While I might crap on Kervyn for not reading American Gods even as the series is upon us, I am also guilty of not always reading source material. I don’t read comics before watching the movies or playing the games, and there are plenty of series I’ve watched only to discover later that they were based on popular books. I still think the book is generally better, but that doesn’t mean I always have the time or inclination to go back and read the book that inspired a series I’ve already lost interest in (here’s looking at you, True Blood).

Even a great series or game simply can’t capture the depth of character development and world creation possible in a book. Are comics as detailed, though? Do they count as books in this sense? Are there any books you’ve read after watching a movie or playing a game and thought were actually worse than the thing they inspired? The only examples I can think of are Twilight and 50 Shades of Gray, both of which I failed to read due to poor writing to managed to laugh at scenes from the movies for that same reason.

Do you prefer to read the book in advance because it’s better? Do you go back and read books if you’ve enjoyed a game or series? And can we all agree that the book is always better?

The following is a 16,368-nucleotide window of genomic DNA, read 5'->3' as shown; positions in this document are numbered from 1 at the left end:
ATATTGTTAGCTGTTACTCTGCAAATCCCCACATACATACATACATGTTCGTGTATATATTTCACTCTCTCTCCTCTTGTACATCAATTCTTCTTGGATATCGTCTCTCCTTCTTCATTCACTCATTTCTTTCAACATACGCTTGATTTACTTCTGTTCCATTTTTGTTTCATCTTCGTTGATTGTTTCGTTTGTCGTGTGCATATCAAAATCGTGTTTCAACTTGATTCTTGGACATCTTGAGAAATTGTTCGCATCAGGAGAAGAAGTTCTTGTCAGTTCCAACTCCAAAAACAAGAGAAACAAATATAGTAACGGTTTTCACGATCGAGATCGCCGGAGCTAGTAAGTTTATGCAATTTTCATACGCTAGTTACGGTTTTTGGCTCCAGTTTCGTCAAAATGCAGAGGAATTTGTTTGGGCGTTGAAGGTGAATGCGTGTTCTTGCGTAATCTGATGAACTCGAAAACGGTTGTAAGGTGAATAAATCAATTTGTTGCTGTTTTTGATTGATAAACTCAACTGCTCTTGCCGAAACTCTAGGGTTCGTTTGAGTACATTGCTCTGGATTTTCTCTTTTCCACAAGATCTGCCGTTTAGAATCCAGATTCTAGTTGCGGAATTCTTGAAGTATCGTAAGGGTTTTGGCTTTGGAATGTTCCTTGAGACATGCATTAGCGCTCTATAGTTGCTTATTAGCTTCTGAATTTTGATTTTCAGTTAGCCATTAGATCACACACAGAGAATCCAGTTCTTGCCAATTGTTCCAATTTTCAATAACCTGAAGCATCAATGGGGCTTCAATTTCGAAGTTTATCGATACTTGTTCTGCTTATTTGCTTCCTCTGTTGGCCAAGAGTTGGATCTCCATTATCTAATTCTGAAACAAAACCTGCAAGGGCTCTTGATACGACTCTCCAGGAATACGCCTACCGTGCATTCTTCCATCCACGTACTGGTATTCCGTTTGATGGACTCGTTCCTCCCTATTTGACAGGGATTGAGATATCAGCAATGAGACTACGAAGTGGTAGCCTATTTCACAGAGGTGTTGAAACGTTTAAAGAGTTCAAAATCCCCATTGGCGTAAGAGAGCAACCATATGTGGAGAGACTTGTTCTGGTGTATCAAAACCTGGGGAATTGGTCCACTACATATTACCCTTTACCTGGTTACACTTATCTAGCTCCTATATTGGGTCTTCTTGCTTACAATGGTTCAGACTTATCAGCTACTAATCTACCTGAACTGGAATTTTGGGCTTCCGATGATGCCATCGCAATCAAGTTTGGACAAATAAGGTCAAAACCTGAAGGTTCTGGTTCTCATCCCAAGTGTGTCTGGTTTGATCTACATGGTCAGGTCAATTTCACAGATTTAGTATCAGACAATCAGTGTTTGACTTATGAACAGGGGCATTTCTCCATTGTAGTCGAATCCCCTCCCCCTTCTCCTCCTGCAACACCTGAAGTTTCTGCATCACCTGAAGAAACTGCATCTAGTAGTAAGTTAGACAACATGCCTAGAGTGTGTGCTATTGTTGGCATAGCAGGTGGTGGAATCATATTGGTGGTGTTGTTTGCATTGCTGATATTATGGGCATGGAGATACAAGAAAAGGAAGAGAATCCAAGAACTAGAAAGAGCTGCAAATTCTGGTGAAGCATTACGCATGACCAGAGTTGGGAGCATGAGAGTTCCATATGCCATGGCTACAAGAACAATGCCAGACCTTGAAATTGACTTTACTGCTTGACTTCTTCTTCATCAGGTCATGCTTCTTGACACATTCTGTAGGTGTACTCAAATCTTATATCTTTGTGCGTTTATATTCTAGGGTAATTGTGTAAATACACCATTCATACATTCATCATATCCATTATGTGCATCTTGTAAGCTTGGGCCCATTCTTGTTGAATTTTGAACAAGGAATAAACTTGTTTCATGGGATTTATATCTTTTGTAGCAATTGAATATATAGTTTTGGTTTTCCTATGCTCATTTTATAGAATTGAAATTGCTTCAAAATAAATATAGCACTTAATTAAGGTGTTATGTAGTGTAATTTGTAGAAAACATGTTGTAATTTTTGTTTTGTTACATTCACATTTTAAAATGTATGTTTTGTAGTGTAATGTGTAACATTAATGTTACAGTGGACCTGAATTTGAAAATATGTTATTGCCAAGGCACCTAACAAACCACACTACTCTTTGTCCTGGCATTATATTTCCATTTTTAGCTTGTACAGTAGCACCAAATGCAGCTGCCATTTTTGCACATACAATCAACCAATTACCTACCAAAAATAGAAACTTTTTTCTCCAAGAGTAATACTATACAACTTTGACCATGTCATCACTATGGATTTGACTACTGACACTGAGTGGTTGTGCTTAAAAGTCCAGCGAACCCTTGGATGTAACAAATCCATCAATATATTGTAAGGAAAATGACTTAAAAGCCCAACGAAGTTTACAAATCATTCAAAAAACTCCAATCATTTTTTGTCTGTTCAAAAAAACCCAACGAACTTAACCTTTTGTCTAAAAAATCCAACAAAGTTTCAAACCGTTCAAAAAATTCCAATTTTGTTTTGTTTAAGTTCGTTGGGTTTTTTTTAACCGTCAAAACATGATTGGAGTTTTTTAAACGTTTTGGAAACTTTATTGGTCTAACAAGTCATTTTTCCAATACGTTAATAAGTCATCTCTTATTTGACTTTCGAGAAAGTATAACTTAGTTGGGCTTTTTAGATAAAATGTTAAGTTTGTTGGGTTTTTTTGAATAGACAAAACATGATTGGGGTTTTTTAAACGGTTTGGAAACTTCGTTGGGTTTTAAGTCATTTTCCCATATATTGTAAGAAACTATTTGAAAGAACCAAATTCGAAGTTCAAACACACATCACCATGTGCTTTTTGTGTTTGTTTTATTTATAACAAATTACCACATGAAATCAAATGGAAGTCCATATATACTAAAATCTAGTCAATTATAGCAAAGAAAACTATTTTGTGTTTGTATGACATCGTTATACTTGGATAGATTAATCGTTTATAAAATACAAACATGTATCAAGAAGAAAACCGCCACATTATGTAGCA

The views and opinions expressed in this article are those of the author(s) and do not necessarily reflect the official policy or position of Critical Hit as an organisation.

Last Updated: May 12, 2017

51 Comments

  1. RinceThis

    May 12, 2017 at 10:40

    No point in reading the comics as the break down and start up their own universes more than the ANC reshuffles its cabinet. Books will always win, but it’s oh-so-nice to be able to sit back and just veg watching a high production of a loved novel.

    Reply

    • Original Heretic

      May 12, 2017 at 10:56

      Agree on the comic thing. So many stories out there. All reading the comic does is give insight into the character.